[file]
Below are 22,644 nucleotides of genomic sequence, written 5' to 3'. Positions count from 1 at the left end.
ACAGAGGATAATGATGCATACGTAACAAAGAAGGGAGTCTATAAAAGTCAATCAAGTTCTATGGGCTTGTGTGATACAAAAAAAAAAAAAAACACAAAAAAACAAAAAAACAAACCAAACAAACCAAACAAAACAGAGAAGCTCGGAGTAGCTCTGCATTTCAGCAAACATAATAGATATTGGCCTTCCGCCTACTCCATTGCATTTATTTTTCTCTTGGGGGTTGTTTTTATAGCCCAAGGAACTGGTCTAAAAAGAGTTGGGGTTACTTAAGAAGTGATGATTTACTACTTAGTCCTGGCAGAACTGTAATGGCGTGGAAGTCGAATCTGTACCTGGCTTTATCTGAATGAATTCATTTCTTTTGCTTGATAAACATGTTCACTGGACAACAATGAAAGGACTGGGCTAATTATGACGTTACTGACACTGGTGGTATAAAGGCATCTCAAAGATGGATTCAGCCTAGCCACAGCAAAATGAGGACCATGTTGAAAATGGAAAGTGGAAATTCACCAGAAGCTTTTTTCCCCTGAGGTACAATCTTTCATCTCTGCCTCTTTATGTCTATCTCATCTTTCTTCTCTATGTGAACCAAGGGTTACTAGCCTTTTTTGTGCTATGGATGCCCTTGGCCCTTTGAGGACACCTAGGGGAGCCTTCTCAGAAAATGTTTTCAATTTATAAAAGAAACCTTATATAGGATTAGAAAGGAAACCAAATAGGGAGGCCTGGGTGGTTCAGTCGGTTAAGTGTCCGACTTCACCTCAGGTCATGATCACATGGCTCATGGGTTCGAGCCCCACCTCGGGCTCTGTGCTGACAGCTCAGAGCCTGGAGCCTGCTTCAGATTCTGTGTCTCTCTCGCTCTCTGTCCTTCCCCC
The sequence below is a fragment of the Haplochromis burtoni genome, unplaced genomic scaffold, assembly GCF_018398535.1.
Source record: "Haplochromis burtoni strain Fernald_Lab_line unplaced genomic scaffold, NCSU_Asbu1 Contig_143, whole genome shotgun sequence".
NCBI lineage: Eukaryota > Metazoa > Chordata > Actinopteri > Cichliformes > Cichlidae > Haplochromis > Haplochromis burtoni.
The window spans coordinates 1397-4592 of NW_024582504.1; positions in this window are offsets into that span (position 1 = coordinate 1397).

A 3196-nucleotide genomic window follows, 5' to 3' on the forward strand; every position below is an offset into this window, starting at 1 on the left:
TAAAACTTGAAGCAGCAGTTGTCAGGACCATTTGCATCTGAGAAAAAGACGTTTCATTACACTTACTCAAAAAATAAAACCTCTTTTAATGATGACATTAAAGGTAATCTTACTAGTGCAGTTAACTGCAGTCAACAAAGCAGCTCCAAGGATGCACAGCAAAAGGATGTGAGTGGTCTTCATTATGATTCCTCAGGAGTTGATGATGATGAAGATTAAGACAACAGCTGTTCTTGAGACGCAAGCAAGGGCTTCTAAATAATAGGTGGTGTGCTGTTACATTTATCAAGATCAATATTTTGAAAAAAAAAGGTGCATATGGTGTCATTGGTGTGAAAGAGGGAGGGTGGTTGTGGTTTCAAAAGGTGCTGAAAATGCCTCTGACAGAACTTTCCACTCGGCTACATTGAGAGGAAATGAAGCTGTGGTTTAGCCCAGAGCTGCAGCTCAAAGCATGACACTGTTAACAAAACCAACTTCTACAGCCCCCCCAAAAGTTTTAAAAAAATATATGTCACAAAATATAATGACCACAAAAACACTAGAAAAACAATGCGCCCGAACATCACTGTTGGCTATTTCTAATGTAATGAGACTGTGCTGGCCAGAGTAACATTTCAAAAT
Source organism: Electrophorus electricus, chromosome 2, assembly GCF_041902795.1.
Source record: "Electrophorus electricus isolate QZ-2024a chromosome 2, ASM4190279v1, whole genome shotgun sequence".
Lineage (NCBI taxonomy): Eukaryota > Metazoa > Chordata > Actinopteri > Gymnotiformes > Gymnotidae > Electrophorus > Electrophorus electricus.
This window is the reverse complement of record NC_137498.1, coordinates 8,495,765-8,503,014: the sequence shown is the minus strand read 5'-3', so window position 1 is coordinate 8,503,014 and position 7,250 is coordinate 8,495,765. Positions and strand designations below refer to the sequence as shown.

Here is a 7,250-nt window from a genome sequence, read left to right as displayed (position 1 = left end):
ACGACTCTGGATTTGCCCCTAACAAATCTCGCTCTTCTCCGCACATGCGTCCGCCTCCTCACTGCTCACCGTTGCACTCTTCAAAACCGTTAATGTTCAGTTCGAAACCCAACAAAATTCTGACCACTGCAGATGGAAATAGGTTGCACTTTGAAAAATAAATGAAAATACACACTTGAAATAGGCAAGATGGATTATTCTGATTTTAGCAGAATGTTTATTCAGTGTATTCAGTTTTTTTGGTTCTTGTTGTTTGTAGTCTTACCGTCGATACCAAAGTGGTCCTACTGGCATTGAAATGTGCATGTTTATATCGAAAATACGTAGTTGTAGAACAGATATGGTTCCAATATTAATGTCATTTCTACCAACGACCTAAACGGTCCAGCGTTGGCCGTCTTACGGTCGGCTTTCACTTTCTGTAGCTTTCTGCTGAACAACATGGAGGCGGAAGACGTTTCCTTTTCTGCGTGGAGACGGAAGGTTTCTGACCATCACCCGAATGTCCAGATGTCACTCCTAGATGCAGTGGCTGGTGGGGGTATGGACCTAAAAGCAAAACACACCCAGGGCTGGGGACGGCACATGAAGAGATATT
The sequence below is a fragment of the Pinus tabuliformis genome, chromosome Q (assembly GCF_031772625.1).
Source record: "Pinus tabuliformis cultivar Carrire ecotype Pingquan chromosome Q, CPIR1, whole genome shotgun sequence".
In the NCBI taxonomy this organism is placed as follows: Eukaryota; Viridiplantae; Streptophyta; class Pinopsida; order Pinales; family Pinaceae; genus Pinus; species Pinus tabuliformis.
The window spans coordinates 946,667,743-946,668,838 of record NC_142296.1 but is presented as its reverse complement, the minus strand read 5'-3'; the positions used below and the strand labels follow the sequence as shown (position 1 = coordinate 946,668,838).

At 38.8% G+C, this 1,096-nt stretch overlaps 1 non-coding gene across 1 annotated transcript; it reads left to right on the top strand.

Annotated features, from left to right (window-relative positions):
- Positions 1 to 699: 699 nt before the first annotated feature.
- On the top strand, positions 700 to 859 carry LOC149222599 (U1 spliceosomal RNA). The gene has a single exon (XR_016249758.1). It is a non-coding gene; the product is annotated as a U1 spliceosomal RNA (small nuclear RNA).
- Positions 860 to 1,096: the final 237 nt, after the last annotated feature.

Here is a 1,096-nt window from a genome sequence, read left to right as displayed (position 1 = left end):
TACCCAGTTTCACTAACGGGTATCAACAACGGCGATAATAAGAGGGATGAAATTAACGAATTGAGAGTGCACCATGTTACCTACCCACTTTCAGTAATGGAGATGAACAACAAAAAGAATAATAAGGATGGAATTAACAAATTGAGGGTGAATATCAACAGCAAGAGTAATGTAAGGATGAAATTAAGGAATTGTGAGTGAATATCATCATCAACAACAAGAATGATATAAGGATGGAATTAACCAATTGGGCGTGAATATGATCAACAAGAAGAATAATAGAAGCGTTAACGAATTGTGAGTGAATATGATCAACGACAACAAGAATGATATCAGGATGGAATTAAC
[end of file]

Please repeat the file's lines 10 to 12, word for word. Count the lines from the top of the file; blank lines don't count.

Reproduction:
Source record: "Electrophorus electricus isolate QZ-2024a chromosome 2, ASM4190279v1, whole genome shotgun sequence".
Lineage (NCBI taxonomy): Eukaryota > Metazoa > Chordata > Actinopteri > Gymnotiformes > Gymnotidae > Electrophorus > Electrophorus electricus.
This window is the reverse complement of record NC_137498.1, coordinates 8,495,765-8,503,014: the sequence shown is the minus strand read 5'-3', so window position 1 is coordinate 8,503,014 and position 7,250 is coordinate 8,495,765. Positions and strand designations below refer to the sequence as shown.